PETER TRUDGILL: A macabre word to like

PUBLISHED: 12:00 22 May 2019

Two gentleman of Verona, 1789, by Angelica Kauffman. Photo: Getty Images

Two gentleman of Verona, 1789, by Angelica Kauffman. Photo: Getty Images

Archant

These days we hear the word like, meaning 'similar to', quite a lot. In fact, in the speech of many younger people today it seems to occur, like, all the time. But it is a word with an extraordinarily interesting and complex history, and one which is not completely understood.

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One fascinating aspect of its story has to do with the fact that the Germanic sister languages of English all also have words which are related to our like. German has Leiche; Dutch has lijk; the Afrikaans and Frisian words are both lyk; the word in Norwegian and Swedish, as well as in Icelandic and Faroese, is lik; and the Danish is lig.

The similarities between all the words in these different languages is clear. And this is not surprising, since they all descend from the same ancient Common Germanic root liko-. But the rather remarkable thing about them is that all of these forms, apart from the English word like, mean 'corpse, body'.

This old meaning of the word is still around in English to an extent too, though. The word lyke means 'body' in the name of the famous Yorkshire Lyke Wake Dirge: "When thoo frae hence away art passed, ivvery neet an'all, to Whinny-muir thou com'st at last, And Christ receive thy saule."

A lyke-wake was a night-watch over the body of someone who had just died. Lyke is the northern dialect form of the word, with the corresponding southern form being lych. (This is the same correspondence that we see as between northern dyke and southern ditch). The southern form is mainly known from
the word lych-gate, which refers to a covered churchyard gateway where the first part of funeral services used to be held.

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The current meaning of like, having to do with similarity and resemblance, can be explained in terms of an original meaning of liko- having to do with 'shape' or 'form' ­- so like would originally have meant something like (!) 'having the same form as' or 'having the shape of'.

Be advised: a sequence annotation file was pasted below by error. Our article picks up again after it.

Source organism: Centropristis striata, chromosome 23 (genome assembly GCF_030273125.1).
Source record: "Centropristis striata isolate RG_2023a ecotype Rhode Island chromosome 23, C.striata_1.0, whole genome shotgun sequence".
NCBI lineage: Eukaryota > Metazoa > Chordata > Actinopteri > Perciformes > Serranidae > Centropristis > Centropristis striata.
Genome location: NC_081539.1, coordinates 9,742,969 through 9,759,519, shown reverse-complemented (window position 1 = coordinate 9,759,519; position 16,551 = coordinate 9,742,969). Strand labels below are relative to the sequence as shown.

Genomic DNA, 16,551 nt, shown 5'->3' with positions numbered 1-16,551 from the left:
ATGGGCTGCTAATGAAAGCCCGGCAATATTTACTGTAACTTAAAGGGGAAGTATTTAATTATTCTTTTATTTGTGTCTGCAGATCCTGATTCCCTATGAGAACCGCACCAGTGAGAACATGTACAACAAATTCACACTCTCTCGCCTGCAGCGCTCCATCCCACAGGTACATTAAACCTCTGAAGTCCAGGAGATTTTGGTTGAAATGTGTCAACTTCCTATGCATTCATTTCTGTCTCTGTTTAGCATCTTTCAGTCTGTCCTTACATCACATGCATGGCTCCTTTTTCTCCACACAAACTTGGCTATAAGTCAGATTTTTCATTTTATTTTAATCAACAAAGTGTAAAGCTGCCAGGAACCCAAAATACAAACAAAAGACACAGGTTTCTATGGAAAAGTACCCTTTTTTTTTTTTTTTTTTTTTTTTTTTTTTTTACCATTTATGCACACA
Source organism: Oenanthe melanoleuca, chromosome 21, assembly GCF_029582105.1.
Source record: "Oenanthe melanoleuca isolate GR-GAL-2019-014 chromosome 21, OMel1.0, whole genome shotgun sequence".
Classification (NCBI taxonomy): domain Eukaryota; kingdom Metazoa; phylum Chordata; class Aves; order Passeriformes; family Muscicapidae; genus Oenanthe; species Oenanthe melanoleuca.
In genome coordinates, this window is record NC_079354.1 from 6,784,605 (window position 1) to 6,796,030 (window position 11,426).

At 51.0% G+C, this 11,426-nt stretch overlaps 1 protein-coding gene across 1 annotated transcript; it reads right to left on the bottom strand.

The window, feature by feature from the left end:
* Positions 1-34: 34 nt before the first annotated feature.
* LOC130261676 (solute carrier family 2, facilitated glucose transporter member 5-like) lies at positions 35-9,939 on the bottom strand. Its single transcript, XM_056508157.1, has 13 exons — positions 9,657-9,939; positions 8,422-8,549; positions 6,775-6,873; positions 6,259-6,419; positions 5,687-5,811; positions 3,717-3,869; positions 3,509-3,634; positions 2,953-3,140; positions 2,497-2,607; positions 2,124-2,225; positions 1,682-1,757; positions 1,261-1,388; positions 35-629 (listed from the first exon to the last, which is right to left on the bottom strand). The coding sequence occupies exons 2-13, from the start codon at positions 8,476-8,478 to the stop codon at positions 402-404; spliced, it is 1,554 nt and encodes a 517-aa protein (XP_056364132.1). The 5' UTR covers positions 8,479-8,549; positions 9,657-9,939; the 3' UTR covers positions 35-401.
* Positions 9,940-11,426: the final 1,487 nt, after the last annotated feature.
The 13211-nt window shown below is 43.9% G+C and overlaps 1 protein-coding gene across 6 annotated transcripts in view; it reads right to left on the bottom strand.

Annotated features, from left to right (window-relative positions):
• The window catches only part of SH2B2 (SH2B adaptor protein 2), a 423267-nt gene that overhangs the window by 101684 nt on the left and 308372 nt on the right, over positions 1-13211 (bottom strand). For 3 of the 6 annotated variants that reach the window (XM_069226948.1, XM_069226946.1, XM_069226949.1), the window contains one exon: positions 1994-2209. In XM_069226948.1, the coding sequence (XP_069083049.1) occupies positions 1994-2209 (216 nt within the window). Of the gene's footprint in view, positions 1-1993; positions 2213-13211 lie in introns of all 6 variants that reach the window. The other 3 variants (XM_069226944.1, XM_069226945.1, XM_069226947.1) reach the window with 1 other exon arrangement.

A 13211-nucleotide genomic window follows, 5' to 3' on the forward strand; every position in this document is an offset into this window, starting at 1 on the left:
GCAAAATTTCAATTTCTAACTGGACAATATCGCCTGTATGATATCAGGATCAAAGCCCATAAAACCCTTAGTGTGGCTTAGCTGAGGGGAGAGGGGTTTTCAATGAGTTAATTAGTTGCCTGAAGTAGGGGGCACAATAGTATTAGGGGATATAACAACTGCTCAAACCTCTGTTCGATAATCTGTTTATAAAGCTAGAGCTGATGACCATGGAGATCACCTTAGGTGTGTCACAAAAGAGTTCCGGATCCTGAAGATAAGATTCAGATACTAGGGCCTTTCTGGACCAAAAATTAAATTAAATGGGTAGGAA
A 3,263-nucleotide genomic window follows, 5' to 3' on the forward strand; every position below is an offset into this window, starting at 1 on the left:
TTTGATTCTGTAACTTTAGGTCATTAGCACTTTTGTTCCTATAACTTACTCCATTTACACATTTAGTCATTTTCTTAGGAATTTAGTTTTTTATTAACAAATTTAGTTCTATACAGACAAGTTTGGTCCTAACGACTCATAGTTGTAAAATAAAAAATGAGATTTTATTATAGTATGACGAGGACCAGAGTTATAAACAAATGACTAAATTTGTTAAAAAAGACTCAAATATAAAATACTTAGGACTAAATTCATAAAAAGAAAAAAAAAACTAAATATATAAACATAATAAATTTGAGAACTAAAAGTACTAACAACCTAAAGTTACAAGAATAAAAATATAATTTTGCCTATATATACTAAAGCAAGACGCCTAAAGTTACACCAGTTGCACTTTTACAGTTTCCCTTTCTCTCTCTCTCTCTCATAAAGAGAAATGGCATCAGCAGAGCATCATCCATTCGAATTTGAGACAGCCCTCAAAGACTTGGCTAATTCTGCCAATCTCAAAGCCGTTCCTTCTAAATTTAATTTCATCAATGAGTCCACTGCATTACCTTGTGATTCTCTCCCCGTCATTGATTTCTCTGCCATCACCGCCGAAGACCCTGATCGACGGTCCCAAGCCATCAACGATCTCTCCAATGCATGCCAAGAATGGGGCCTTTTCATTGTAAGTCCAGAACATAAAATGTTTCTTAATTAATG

Like, then, was originally a noun meaning 'form, body' which became an adjective meaning 'similar to'. But from the 13th century it also became a preposition, as in 'someone like me' and 'like what I do'. And then in the 16th century it became a conjunction, as in 'like I do'.

The ancient form liko- also has another descendant in modern English. This, perhaps surprisingly, is the suffix -ly as it occurs in words like manly and quickly. What happened was that an ancient Germanic form such as mann-liko meaning 'having the form or appearance of a man' came down into mediaeval English as southern mannlich, northern mannlik, 'manly'; and the unstressed suffix -lich/-lik then became reduced in pronunciation to -ly during the 15th century.

From the 16th century onwards we can also see the full form like becoming a noun again, meaning 'a similar thing/person' as in 'the likes of'.

Surprisingly, the verb to like also has the same origin in the ancient Germanic word for 'form, shape, body', although how exactly this particular meaning of the verb developed is not entirely clear.

To like originally meant 'to please', so "it liketh me" meant 'it is pleasing to me'. In Shakespeare's The Two Gentlemen of Verona we find "the music likes you not", which in modern English would be 'you don't like the music'. The semantic change might have arisen via a meaning such as 'to be like', which could take us to an interpretation such as 'to be appropriate for'. So perhaps the original meaning of it likes me ('it is pleasing to me; I like it') was it is suitable for me.

This is quite a likely solution to the problem. (Likely is a particularly interesting item, because the two halves of the word, like- and -ly, both have the same origin.) But it's, like, difficult to know.

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